Elements of design

Among all the constituent elements that together form a complete interior, the most important element is space. The space can be uplifting or frustrating, pleasant or peaceful, depending on the designer’s use of the various elements that make up the whole. In modern times, space is an expensive commodity.

Due to the high proportion and height, the beautiful space of the Gothic cathedral for exsample is a success. Due to the significant increase in construction costs of modern buildings, rooms tend to be smaller and more spacious. In order to give a certain atmosphere or personality to this limited space, designers need more skills. On the other hand, pure space requirements are not enough. The room does not have to be large or memorable to be aesthetically successful. Even in a small structure, the quality and shape of the workmanship can be exciting and beautiful. Space can be regarded as a raw material and needs to be carved with the designer’s tools of color, texture, light and proportions, such as the interior of St. Peter’s Basilica in Rome.

Through the visualization of the results, the interrelationships between design elements become clear. Darkness and light. Obviously, any of these modifications will completely destroy the beauty and success of the room. Color is the quality of light reflected from an object to the human eye. When light hits an object, some objects are absorbed, while objects that are not absorbed are reflected. The appearance color of the object depends on the wavelength of the reflected light. However, more important than the clever combination of color values, hues, hues, shadows and all textures are the scientific attributes of color and light in interior design. Even if there are no strict regulations on colors and textures, it is best to remember the famous saying of the modern architect Mies van der Rohe: “Less is more”. However, accepting “less is more” as the sole design criterion would be a serious fallacy. If space never changes, then space is the essence of meaningful indoor space. If there are no private rooms with low ceilings (as opposed to larger, taller rooms) and the rooms are not connected for users to use, the space actually becomes boring. There is a continuous experience from one to the other. If all interior decorations in a given building have the same color, material, and texture quality, it will also cause monotony. People need to change.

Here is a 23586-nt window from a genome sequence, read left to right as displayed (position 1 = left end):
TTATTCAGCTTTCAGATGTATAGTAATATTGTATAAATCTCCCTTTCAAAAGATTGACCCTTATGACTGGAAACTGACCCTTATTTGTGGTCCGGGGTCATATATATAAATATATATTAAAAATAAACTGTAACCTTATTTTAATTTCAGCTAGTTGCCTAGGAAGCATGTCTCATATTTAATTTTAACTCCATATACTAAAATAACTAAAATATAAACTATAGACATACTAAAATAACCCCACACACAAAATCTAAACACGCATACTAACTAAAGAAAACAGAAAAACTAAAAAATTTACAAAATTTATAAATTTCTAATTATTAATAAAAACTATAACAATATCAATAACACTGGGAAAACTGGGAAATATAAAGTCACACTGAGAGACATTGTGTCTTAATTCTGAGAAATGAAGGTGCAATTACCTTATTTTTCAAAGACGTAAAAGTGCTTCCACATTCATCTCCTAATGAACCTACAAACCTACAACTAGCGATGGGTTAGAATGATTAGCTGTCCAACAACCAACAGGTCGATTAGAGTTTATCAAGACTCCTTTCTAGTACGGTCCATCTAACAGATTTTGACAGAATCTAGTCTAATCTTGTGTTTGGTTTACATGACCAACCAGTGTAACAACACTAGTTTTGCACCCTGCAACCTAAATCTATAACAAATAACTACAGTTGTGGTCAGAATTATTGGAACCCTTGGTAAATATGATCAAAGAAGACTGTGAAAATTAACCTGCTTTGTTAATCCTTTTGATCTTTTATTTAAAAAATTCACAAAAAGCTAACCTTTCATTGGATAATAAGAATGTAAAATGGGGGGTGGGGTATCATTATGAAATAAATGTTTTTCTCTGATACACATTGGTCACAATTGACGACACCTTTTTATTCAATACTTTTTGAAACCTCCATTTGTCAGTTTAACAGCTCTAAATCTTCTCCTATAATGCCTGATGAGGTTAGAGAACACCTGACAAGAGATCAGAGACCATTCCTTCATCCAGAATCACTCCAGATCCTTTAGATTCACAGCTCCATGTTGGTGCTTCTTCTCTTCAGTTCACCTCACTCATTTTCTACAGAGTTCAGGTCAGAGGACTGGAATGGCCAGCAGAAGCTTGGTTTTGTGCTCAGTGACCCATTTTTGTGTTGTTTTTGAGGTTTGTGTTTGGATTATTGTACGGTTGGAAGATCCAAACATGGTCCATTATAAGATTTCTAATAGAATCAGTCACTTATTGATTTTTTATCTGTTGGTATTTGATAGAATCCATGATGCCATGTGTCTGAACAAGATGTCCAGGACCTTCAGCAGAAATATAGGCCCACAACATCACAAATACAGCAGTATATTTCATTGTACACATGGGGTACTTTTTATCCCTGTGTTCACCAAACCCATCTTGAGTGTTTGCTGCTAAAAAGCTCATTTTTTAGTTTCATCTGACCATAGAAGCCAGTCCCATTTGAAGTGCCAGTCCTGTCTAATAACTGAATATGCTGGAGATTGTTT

Dealing with space is an issue of aesthetics and function. The building requires a small entrance area to prevent wind, cold, heat and rain, but it is also important to create a visual transition from the outside to the inside of the building. The protective walls in the early caves not only expressed people’s desire for smaller and more private personal spaces, but also provided protection from wind and cold. Many of our man-made structures are built with natural materials. It must be remembered that these materials have natural colors and textures and are generally superior to anything humans can make artificially. Skilled designers know the inherent quality and texture of all materials (especially natural materials).

For example, sensitive designers choose simple wood oil to show off the beauty and quality of the wood grain, instead of using the once-popular high-gloss varnish, which tends to cover up and change the texture. Texture is not only important to its appearance, but also its feel and its effect on light absorption or reflection. Rough surfaces or very rough plaster obviously cause discomfort, and depending on the internal use, it can be dangerous inside. Natural light and artificial light are one of the most important design elements, but if the color and texture of the surface are not appropriate, the control and effect of light will be lost. If you take the beautiful spatial qualities of the Gothic cathedral as an example, this space is closely related to the use of light.

Daylight, overhead or daylight sources that are filtered through glass paintings create exciting light and shadow patterns and shadows as well as different intensities and bundles of light. The same principle can be used in all interiors. Contemporary interiors usually have skylights or tall windows to provide changing patterns of light. Artificial lighting is just as important as high light, good overall lighting and the same consideration for diversity.

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